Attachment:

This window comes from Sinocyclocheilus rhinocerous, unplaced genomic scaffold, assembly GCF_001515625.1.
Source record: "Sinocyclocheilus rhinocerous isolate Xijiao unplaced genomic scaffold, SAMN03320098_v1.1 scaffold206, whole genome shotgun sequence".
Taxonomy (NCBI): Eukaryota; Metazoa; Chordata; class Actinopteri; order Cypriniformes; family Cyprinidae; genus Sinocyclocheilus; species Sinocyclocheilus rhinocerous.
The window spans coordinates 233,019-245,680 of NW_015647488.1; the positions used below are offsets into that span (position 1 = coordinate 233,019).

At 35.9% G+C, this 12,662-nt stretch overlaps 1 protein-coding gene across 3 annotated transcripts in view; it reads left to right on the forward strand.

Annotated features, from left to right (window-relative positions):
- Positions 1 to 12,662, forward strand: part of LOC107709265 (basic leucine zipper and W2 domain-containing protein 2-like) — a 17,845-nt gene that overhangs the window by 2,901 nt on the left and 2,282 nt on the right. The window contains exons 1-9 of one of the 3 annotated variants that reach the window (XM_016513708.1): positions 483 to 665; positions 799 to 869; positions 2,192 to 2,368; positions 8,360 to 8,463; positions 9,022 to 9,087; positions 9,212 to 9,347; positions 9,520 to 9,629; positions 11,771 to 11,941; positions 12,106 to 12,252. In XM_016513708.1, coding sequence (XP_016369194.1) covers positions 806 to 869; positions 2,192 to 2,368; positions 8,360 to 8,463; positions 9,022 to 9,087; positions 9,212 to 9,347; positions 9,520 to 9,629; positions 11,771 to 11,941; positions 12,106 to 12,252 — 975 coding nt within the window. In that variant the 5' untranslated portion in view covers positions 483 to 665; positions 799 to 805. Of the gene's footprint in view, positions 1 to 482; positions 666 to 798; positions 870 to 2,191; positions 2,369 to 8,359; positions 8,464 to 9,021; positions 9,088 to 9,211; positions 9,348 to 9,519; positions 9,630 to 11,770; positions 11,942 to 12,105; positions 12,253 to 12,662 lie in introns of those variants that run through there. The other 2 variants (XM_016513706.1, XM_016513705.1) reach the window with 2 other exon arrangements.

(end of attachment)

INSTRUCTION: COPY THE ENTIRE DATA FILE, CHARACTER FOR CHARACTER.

This window comes from Sinocyclocheilus rhinocerous, unplaced genomic scaffold, assembly GCF_001515625.1.
Source record: "Sinocyclocheilus rhinocerous isolate Xijiao unplaced genomic scaffold, SAMN03320098_v1.1 scaffold206, whole genome shotgun sequence".
Taxonomy (NCBI): Eukaryota; Metazoa; Chordata; class Actinopteri; order Cypriniformes; family Cyprinidae; genus Sinocyclocheilus; species Sinocyclocheilus rhinocerous.
The window spans coordinates 233,019-245,680 of NW_015647488.1; the positions used below are offsets into that span (position 1 = coordinate 233,019).

At 35.9% G+C, this 12,662-nt stretch overlaps 1 protein-coding gene across 3 annotated transcripts in view; it reads left to right on the forward strand.

Annotated features, from left to right (window-relative positions):
- Positions 1 to 12,662, forward strand: part of LOC107709265 (basic leucine zipper and W2 domain-containing protein 2-like) — a 17,845-nt gene that overhangs the window by 2,901 nt on the left and 2,282 nt on the right. The window contains exons 1-9 of one of the 3 annotated variants that reach the window (XM_016513708.1): positions 483 to 665; positions 799 to 869; positions 2,192 to 2,368; positions 8,360 to 8,463; positions 9,022 to 9,087; positions 9,212 to 9,347; positions 9,520 to 9,629; positions 11,771 to 11,941; positions 12,106 to 12,252. In XM_016513708.1, coding sequence (XP_016369194.1) covers positions 806 to 869; positions 2,192 to 2,368; positions 8,360 to 8,463; positions 9,022 to 9,087; positions 9,212 to 9,347; positions 9,520 to 9,629; positions 11,771 to 11,941; positions 12,106 to 12,252 — 975 coding nt within the window. In that variant the 5' untranslated portion in view covers positions 483 to 665; positions 799 to 805. Of the gene's footprint in view, positions 1 to 482; positions 666 to 798; positions 870 to 2,191; positions 2,369 to 8,359; positions 8,464 to 9,021; positions 9,088 to 9,211; positions 9,348 to 9,519; positions 9,630 to 11,770; positions 11,942 to 12,105; positions 12,253 to 12,662 lie in introns of those variants that run through there. The other 2 variants (XM_016513706.1, XM_016513705.1) reach the window with 2 other exon arrangements.